It’s strange to think just how sick I was four months ago. I won’t go back into it but you can read about it here.
It’s strange because just four months ago I was sick enough to spend almost all of my life in bed, I had to quit my job, I had to go onto illness benefit (which is another day’s story), I had to quit partying (honestly that had happened already), and I had to face my worst fear and look it dead in the eye. I had to come clean about it all. I couldn’t hide behind a mask anymore and pretend to enjoy the things I used to do. No, there was no way I could continue playing that game. Even if there was the will to do it (there wasn’t) the energy to do it was gone. Long gone. So I had to accept that the people who chose to stick with me, were the people who loved me for who I actually am, not what I do. This was so terrifying to me you’ve no idea. This “me” is someone I have tried very, very hard to hide since I was very young. I was always the weird kid, but I managed to escape a lot of bullying because I learned how to survive. I learned two ways to escape the cruelty of other kids.
1. Act like the other mean kids, do what they do, speak like they speak, like what they like.
Both exceptionally effective.
But going through what I did meant I had to abandon my former coping skills. I had to start accepting that I am still the weird little kid, but a lot of people love her.
That’s what withdrawal will do to you. Break you down to the most basic version of yourself, make you sicker than you’ve ever been, make you believe you’re going to die, allow you to accept your impending death, but then not kill you. But make you keep going instead. And you do. You keep going and one day you’ll look back and realise it’s been four months and you are no where close to where you were before. Mentally and geographically speaking.
I now reside in Santiago, the capital of Chile in South America. There’s a sentence I never thought I would say.
I don’t know if I ever mentioned my travel plans to South America here before. I would image that I didn’t. In true “old Yvonne” style I managed to avoid this entire experience even entering my psyche for two years. That’s how long it took to save and plan for and how long it took me to play the greatest game of suppress the fear you’ve ever seen.
It’s actually impressive. People would ask me questions about my plans to backpack and I was capable of answering them comprehensively and with vigour while actually I was thinking about something completely different, something safe. Anxiety has allowed me some super powers.
1. The power to over think EVERYTHING
2. The power to believe EVERYONE hates me.
… and the best of all
3. AVOID AVOID AVOID
I can’t avoid it anymore. I’m here.
It’s day 20. Man, it’s been rough. I plan to be here until Christmas. So really, it’s only just beginning.
I spoke to a very wise young woman who I met through snapchat about travelling with anxiety. The reality of it and what people maybe don’t quite understand. She’s passed on some of her wisdom to me and I’m going to paraphrase it here a little. I won’t mention her for privacy etc. But I don’t want to take credit for someone else’s intelligent thought.
There is SO MUCH PRESSURE on people who decide to travel, to enjoy travel. Everyone I spoke to before I went, when I had really started to doubt my capability at doing this would tell me I would be grand. I understand the encouragement, I appreciate it actually, but it’s phrases like the following that really were the most damaging.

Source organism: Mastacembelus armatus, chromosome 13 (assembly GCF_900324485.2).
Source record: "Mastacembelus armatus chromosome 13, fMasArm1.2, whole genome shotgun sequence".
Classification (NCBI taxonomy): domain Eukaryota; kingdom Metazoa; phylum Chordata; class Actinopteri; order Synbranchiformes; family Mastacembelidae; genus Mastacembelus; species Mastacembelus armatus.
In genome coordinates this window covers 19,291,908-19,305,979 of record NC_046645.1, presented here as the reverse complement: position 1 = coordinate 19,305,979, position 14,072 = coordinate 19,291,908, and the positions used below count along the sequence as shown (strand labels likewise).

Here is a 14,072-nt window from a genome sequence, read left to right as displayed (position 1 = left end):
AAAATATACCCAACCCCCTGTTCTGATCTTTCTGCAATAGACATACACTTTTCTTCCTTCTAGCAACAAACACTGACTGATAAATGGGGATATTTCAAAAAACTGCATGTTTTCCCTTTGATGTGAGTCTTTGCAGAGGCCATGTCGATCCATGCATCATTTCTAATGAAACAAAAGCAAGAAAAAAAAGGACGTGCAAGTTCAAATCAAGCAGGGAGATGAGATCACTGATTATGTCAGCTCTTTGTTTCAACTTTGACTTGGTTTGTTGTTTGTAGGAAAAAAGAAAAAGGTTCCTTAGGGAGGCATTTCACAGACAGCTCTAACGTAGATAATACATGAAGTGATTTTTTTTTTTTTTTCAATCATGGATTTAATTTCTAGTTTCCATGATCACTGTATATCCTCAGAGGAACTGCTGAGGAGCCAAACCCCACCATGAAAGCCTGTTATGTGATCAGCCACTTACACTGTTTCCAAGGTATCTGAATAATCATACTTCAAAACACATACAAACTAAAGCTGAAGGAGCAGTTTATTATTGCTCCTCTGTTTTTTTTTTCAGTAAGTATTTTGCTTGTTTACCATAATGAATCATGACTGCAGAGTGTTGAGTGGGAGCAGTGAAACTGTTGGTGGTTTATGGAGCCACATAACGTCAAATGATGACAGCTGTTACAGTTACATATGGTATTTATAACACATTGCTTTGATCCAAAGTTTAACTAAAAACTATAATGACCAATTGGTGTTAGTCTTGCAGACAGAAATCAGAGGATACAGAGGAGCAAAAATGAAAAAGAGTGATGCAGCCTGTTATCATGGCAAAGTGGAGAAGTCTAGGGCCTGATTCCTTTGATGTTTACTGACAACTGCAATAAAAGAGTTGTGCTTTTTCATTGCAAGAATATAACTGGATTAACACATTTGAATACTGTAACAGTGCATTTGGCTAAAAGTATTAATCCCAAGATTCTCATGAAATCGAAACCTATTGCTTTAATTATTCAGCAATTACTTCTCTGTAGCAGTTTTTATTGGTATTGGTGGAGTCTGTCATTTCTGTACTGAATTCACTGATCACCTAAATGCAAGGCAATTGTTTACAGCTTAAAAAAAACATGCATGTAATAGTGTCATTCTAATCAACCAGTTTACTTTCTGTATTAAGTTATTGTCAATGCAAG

“It will change you”
“You’ll forget all about anxiety”
“You won’t want to come home”
“This is the best time of your life”
“I wish I had the opportunities you had”
Now, let me make it clear that none of these things were said with any kind of malice or meanness and I completely understand that. I completely understand that it was with nothing but good intention that phrases such as these were said.
It is not these phrases that are at fault, but the expectation of young people to travel NOW because you won’t do it when you’re older. Or to have the BEST time.
Honestly, try having the BEST TIME OF YOUR LIFE while you’re holding back a panic attack because you need to push through a crowded street.
You try MAKE AMAZING MEMORIES when you’re sobbing uncontrollably in humidity like you’ve never experienced because being in a place where nobody understands you can be incredibly isolating.
You try GET TO KNOW NEW PEOPLE when you can barely get out of bed.
This is not easy to handle. This is not the best experience of my life. In fact the first two weeks were probably the worst days I’ve had in a long time.
We spent our first two weeks in Colombia. I don’t even want to talk about it because it will destroy my good mood. But Colombia broke me. I learned valuable lessons, I saw beautiful places, I met beautiful people. But did I enjoy it? No.
So Chile is a fresh start. A hopeful change. You see I have to think about Mark (boyfriend) too. It’s not just my experience, if it was, I would have bailed on it already. It’s his too, he is so important to me and so worthy of having the time of his life over here.
So I deal with the guilt of being the person who takes away the joy in his experience. It is a horrible, nasty guilt. It is the dark voice in my mind that tells me he deserves better than me. You see I am a 2-for-1 offer. You want me? You’ll have to take on the anxiety too. She’s not so cute.
I’ll sign off for now. There’s a lot more to be said for my adventure so far. For now, just remember, anxious travellers of the world. It’s okay to go home. It’s okay to realise that structure and routine are absolutely vital for your mind to keep going. It’s okay to accept that being mentally unwell abroad is very, very frightening. It’s okay to keep going, and it’s okay to stop. Go home if you need to.